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Life of a Law Student, University of Houston Law Center

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The U.S. Supreme Court 2.0 – SCOTUS Requests a Website Redesign

By: Luke Gilman | Other Posts by
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As noted on SCOTUSblog, the U.S. Supreme Court has submitted a proposal to bring the U.S. Supreme Court Website in-house, from its current home at the Government Printing Office. The proposal itself (.pdf) is quaintly entertaining.

The Court’s current Website at GPO is nine years old.

Pardon me as I clean up the coffee I spit all over my monitor. That’s about 810 people-years.

The system is outdated and must be upgraded to more current technology (both hardware and software) regardless of whether it remains at GPO or is brought into the Court.

You don’t say.

In 2002, the Court deployed an Internet network for web browsing, and in 2004 the Court expanded and upgraded the infrastructure and capacities for web services and Internet-based email.

An Internet network for web browsing…. in 2002… my, my, the l33ts on the Rehnquist court.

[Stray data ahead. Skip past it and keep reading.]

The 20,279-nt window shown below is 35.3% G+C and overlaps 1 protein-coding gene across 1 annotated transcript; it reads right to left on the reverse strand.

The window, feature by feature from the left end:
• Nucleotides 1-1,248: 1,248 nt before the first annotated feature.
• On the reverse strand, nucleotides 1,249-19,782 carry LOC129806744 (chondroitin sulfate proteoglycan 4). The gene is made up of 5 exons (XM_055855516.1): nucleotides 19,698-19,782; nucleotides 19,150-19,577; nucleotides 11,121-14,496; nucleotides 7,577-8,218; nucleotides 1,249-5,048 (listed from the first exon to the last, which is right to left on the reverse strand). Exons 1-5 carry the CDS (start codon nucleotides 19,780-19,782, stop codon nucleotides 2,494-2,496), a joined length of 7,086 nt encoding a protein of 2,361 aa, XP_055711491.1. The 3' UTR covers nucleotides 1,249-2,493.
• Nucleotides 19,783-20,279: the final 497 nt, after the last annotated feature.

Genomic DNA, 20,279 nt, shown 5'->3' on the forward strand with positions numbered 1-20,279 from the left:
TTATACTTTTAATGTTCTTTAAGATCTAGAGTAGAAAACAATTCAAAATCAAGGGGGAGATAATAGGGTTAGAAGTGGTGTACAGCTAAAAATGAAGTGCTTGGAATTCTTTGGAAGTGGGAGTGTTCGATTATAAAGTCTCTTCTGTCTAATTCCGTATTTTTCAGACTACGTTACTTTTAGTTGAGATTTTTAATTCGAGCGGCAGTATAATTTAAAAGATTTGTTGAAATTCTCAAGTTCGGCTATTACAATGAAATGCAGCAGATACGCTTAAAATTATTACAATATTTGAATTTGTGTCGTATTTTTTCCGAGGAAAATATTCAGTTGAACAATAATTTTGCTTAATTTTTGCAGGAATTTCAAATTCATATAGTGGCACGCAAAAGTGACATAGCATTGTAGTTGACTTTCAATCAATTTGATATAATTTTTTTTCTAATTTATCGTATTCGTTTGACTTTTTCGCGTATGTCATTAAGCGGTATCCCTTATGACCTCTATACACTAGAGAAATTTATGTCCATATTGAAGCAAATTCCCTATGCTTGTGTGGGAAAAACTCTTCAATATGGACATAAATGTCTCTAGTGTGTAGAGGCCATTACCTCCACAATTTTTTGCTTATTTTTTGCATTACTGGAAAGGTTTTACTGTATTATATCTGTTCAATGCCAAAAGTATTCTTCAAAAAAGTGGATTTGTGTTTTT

Use of the Court’s Website continues to expand. In January 2009, there were 18,765,000 successful “hits” to the site. This is a 100% increase over January 2008. Over the years, as Internet technology has evolved, the public has increasingly sought more web-based information about the Court in a more timely fashion. The Court has determined that it can best meet those requests by moving its Website in-house and integrating it more closely with its other activities. That transfer will enable the Court to better control and manage the Website and to be able to expand the data and services provided by the site more efficiently.

As much as I might like to see what the Supreme Court website would look like under a Carl Malamud-run GPO, this is probably the natural evolution to a Court willing to do more on the web. I welcome SCOTUS 2.0.

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Category: supreme court


One Response

  1. tcselander says:

    Although I haven’t surveyed other federal websites, the Court’s website is in dire need of updating – it looks like it was designed by a sophomore in high school.

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